Not every camera needs to be a Swiss Army Knife, and it’s great to give consumers the option not to pay for features they’re not going to use.

Beginner’s luck

We’re increasingly seeing excellent cheap options for beginners in mirrorless camera systems. I have to give particular props to Canon here, as the manufacturer is offering a number of affordable on-ramps to its flagship EOS R series. The Canon EOS R100 is currently one of the cheapest new mirrorless cameras on the market, and is a worthy successor to the beginner DSLRs that were once a staple of every college photography course. 

There was a time when it seemed the era of the cheap compact camera had come to an end. However, Kodak licensee JK Imaging has shown there’s life in the idea yet with its new PixPro range of ultra-affordable cameras. Having launched in 2023, the range includes compacts in various different form factors – many of which offer something compellingly different from a smartphone. For instance, there’s the superzoom Kodak Pixpro AZ255, or the ultra-tough, waterproof Kodak Pixpro WPZ2.

Going old-school

Another thing that’s great to see is when manufacturers keep an older camera available and in production – often at a substantially discounted price. The tech industry is infamous for the voracity with which it discontinues and replaces current products with new versions, which are often hardly what you’d call radical leaps forward. Is smartphone technology truly advancing at a fast enough pace to justify a new model of iPhone every single September? I submit to you that it is not. (This practice always makes me think of the episode of Red Dwarf where Kryten the android is informed that he has reached his planned expiry date, whereupon his replacement model shows up with a shotgun and tries to kill him).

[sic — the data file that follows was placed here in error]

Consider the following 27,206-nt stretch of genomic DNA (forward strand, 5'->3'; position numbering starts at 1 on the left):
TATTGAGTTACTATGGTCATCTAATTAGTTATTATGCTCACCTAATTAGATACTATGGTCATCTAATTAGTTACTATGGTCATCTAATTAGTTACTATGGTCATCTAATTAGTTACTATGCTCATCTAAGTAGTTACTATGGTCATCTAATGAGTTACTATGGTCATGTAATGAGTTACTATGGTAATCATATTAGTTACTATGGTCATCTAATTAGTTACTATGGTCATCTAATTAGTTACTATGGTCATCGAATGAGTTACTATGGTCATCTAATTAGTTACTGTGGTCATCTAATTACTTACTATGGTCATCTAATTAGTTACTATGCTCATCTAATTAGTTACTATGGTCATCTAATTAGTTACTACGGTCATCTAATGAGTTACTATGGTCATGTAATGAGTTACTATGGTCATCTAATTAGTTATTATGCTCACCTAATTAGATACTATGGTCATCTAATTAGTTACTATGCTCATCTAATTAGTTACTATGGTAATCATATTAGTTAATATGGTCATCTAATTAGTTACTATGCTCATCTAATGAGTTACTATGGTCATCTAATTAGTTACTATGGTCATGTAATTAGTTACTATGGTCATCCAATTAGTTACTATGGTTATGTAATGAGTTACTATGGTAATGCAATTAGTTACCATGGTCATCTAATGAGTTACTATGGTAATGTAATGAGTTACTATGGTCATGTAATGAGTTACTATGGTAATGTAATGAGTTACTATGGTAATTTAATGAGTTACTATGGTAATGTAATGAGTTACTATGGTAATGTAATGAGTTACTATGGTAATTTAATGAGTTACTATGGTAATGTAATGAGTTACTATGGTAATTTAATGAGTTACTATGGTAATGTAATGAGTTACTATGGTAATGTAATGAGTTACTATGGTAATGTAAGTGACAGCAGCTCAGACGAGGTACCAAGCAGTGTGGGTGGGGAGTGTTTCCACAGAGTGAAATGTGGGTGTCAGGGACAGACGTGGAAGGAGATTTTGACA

A camera I often recommend to anyone who’ll listen is the Panasonic Lumix G7. This mirrorless model will be celebrating its ninth birthday this year, and can still be bought brand new, with a 14-42mm lens, for just £479. For that, you get a fast and capable camera that’s great for travel, with a free-angle LCD screen, 8fps burst shooting and 4K video – as well as access to the huge range of Micro Four Thirds lenses. Sony is good for this too, offering significant discounts on cameras like the mirrorless A6100, which is now five years old.